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The fourth Year of George I.

A.D. 1717

Chap. IX.

An Act for reviving, continuing, and amending several statutes made in this

Kingdom heretofore temporary.



Whereas in the Parliament held in Dublin the eighth day of May, in the thirteenth year of the reign of our late sovereign lord King Charles the second, and by divers prorogations held and continued to the seventh day of April, in the fourteenth year of his said Majesty's reign, a certain act of Parliament was made and passed, intituled, An Act for encouraging protestant strangers and others to inhabit and plant in the kingdom of Ireland; which said act, as to the naturalizing the strangers thereby intended to be naturalized, had continuance only for the term of seven years from the end of the said Parliament: and whereas the said law, by an act made in the fourth year of our late most sovereign lord and lady King William and Queen Mary, as to all and every clause and clauses thereof, was revived for and during the space of seven years from the end of the then present session of Parliament; which act, so far forth as the same concerns or relates to the encouraging of protestant strangers, with the alterations therein mentioned, was again revived by one other act made in the second year of our late sovereign lady Queen Anne, but thereby had continuance only for and during the space of five years, from the twenty fifth day of March one thousand seven hundred and four, and to the end of the next session of Parliament after the determination of the said five years: and whereas the said first mentioned act hath been found to have been of good advantage unto this your Majesty's kingdom, be it enacted by the King's most excellent Majesty, by and with the advice and consent of the lords spiritual and temporal and commons in this present Parliament assembled, and by the authority of the same, That the said act, and all and every clause, article, and provisoe therein contained, so far forth as the same concerns or relates to the encouraging protestant strangers, other than the clause which exempts them from payment of excise, is hereby revived, and shall be in full force to all intents and purposes for ever.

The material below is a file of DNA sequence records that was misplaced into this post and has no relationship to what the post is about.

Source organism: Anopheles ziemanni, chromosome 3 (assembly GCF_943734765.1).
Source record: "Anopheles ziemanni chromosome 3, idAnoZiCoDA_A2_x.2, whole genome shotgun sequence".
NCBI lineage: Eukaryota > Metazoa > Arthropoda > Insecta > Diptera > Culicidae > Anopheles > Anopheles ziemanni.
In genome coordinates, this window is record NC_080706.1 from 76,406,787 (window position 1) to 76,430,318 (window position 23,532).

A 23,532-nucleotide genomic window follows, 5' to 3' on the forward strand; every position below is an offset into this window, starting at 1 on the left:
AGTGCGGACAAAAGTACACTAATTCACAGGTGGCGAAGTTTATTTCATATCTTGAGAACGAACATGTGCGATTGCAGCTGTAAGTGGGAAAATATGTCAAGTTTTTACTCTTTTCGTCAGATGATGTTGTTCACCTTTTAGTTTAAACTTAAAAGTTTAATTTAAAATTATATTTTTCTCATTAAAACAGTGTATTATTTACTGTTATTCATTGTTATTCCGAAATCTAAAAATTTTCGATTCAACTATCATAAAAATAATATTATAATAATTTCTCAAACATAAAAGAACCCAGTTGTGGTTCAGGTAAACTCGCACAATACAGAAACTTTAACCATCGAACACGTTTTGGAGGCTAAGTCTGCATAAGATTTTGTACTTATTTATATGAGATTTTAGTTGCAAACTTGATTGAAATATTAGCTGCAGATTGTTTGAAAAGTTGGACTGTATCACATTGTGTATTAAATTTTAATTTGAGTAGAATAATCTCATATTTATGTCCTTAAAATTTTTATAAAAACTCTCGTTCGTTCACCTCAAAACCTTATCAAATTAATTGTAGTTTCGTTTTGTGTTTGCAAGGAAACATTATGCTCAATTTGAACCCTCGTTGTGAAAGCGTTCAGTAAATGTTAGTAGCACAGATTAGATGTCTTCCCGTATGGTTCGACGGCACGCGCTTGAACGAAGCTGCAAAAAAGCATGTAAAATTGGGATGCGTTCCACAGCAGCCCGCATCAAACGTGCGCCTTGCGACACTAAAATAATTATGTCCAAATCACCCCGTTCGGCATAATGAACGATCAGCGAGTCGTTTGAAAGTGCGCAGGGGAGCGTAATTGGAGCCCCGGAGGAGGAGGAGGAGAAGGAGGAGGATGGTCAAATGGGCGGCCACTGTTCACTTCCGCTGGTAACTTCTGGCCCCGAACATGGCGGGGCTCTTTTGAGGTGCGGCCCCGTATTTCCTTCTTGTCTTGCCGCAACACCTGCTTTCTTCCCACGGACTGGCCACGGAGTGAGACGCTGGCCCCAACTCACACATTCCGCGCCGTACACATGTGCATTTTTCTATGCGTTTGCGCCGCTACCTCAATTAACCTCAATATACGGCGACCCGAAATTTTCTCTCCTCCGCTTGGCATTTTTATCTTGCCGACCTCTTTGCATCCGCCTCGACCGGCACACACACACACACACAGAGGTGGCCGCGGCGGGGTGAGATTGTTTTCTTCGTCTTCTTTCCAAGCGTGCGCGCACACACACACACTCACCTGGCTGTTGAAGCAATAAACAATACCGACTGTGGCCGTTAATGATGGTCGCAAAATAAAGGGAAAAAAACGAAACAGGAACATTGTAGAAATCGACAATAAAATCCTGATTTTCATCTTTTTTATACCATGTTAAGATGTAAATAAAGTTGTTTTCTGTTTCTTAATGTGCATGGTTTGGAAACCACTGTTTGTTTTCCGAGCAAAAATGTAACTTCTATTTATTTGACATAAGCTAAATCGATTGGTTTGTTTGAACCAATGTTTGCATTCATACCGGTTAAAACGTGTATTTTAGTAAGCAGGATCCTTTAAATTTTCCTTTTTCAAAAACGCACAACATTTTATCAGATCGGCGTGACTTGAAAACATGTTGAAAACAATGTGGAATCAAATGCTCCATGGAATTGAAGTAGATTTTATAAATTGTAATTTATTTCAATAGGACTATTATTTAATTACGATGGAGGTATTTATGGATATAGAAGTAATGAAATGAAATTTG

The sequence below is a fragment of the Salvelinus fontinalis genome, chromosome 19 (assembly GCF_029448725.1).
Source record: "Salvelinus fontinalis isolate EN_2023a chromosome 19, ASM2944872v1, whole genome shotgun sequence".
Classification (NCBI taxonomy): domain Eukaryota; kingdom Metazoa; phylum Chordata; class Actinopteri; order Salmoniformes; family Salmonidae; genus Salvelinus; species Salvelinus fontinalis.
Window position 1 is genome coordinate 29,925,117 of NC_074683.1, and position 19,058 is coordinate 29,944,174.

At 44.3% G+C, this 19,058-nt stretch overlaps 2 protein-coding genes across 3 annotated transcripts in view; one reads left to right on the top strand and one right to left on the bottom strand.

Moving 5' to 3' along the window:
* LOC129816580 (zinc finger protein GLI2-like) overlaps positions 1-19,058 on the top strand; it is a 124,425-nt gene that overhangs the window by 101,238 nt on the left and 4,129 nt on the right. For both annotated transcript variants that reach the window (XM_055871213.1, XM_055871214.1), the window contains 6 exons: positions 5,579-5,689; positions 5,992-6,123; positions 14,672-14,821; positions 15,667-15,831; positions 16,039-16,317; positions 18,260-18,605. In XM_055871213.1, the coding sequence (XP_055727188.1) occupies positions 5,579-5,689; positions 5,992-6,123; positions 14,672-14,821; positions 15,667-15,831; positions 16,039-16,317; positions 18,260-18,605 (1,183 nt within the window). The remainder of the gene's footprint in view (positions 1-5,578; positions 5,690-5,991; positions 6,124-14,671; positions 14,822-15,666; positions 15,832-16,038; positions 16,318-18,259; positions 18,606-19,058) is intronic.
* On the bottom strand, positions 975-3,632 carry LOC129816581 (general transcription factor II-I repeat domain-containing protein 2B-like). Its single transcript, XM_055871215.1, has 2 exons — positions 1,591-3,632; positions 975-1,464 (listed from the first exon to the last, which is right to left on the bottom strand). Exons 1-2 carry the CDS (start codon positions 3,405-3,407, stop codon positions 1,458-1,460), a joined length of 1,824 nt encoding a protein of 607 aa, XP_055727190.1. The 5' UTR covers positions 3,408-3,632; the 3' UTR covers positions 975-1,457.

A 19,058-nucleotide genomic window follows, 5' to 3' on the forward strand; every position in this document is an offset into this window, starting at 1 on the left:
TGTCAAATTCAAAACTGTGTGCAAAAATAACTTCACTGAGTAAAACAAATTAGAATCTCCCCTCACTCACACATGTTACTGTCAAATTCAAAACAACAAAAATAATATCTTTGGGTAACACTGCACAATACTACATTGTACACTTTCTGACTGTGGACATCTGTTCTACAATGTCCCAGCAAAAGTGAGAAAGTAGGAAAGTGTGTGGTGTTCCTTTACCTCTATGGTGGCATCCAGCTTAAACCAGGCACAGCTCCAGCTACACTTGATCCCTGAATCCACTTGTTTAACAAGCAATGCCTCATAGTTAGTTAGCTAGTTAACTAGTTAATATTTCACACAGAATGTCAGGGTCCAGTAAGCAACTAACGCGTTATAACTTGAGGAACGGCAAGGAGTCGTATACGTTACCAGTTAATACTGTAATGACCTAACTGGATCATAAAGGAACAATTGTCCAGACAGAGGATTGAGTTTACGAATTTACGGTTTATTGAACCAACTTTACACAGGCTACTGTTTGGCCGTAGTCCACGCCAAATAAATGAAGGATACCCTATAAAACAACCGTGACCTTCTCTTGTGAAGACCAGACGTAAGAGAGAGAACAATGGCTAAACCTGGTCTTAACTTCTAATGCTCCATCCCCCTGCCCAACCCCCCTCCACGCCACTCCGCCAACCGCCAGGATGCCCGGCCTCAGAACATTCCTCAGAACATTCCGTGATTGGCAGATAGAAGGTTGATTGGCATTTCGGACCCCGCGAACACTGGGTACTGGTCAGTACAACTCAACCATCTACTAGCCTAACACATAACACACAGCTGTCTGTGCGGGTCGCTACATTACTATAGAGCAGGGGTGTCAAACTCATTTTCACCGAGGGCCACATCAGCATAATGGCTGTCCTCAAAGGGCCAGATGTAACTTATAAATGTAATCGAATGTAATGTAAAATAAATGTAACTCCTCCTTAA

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II. Provided always, That no person or persons shall have the benefit of the said act, until he, she, or they shall, instead of the oaths of allegiance and supremacy mentioned in the said act, take the several oaths mentioned and appointed to be taken in Ireland by an act of Parliament made in England in the third year of the reign of the late King William and Queen Mary of ever glorious memory, intituled, An act for the abrogating the oath of supremacy in Ireland, and appointing other oaths; being in the same form herein after mentioned: (viz.)

I A.B. so sincerely promise and swear, that I will be faithful and bear true allegiance to his Majesty King George.

So help me God.

I A.B. do swear, that I do from my heart abhor, detest, and abjure, as impious and heretical, that damnable doctrine and position, that princes excommunicated, or deprived by the Pope, or any authority of the see of Rome, may be deposed or murdered by their subjects, or any other whatsoever. And I do declare that no foreign prince, person, prelate, state, or potentate, hath or ought to have any jurisdiction, power, superiority, preheminence, or authority, ecclesiastical or spiritual, within this realm.

So help me God.

And shall make and subscribe the declaration following: (viz.)